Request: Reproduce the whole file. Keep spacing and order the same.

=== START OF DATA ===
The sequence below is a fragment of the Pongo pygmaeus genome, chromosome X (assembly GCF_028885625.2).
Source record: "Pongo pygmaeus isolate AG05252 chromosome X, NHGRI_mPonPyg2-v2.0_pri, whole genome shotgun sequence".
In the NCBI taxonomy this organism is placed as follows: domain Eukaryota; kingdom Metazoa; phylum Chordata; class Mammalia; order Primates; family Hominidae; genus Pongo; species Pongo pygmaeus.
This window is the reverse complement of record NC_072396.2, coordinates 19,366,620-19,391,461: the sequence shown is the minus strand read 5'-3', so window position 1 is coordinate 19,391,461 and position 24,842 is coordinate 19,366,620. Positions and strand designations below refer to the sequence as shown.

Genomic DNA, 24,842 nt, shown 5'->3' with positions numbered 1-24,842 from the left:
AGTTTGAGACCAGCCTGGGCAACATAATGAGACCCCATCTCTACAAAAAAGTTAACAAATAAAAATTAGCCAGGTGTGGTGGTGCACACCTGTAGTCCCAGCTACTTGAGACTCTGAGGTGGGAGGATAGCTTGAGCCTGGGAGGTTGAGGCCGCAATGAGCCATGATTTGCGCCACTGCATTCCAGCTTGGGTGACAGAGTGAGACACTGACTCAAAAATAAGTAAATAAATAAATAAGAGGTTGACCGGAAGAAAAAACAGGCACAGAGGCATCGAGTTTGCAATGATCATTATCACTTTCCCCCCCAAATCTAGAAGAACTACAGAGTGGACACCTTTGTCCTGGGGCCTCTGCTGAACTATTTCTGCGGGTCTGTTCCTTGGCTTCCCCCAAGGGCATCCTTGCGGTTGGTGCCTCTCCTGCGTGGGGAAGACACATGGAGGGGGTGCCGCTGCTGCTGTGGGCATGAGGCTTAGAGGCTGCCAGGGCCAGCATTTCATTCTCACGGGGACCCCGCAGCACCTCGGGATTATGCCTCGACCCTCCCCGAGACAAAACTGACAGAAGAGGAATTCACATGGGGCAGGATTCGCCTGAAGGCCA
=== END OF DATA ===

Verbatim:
The sequence below is a fragment of the Pongo pygmaeus genome, chromosome X (assembly GCF_028885625.2).
Source record: "Pongo pygmaeus isolate AG05252 chromosome X, NHGRI_mPonPyg2-v2.0_pri, whole genome shotgun sequence".
In the NCBI taxonomy this organism is placed as follows: domain Eukaryota; kingdom Metazoa; phylum Chordata; class Mammalia; order Primates; family Hominidae; genus Pongo; species Pongo pygmaeus.
This window is the reverse complement of record NC_072396.2, coordinates 19,366,620-19,391,461: the sequence shown is the minus strand read 5'-3', so window position 1 is coordinate 19,391,461 and position 24,842 is coordinate 19,366,620. Positions and strand designations below refer to the sequence as shown.

Genomic DNA, 24,842 nt, shown 5'->3' with positions numbered 1-24,842 from the left:
AGTTTGAGACCAGCCTGGGCAACATAATGAGACCCCATCTCTACAAAAAAGTTAACAAATAAAAATTAGCCAGGTGTGGTGGTGCACACCTGTAGTCCCAGCTACTTGAGACTCTGAGGTGGGAGGATAGCTTGAGCCTGGGAGGTTGAGGCCGCAATGAGCCATGATTTGCGCCACTGCATTCCAGCTTGGGTGACAGAGTGAGACACTGACTCAAAAATAAGTAAATAAATAAATAAGAGGTTGACCGGAAGAAAAAACAGGCACAGAGGCATCGAGTTTGCAATGATCATTATCACTTTCCCCCCCAAATCTAGAAGAACTACAGAGTGGACACCTTTGTCCTGGGGCCTCTGCTGAACTATTTCTGCGGGTCTGTTCCTTGGCTTCCCCCAAGGGCATCCTTGCGGTTGGTGCCTCTCCTGCGTGGGGAAGACACATGGAGGGGGTGCCGCTGCTGCTGTGGGCATGAGGCTTAGAGGCTGCCAGGGCCAGCATTTCATTCTCACGGGGACCCCGCAGCACCTCGGGATTATGCCTCGACCCTCCCCGAGACAAAACTGACAGAAGAGGAATTCACATGGGGCAGGATTCGCCTGAAGGCCA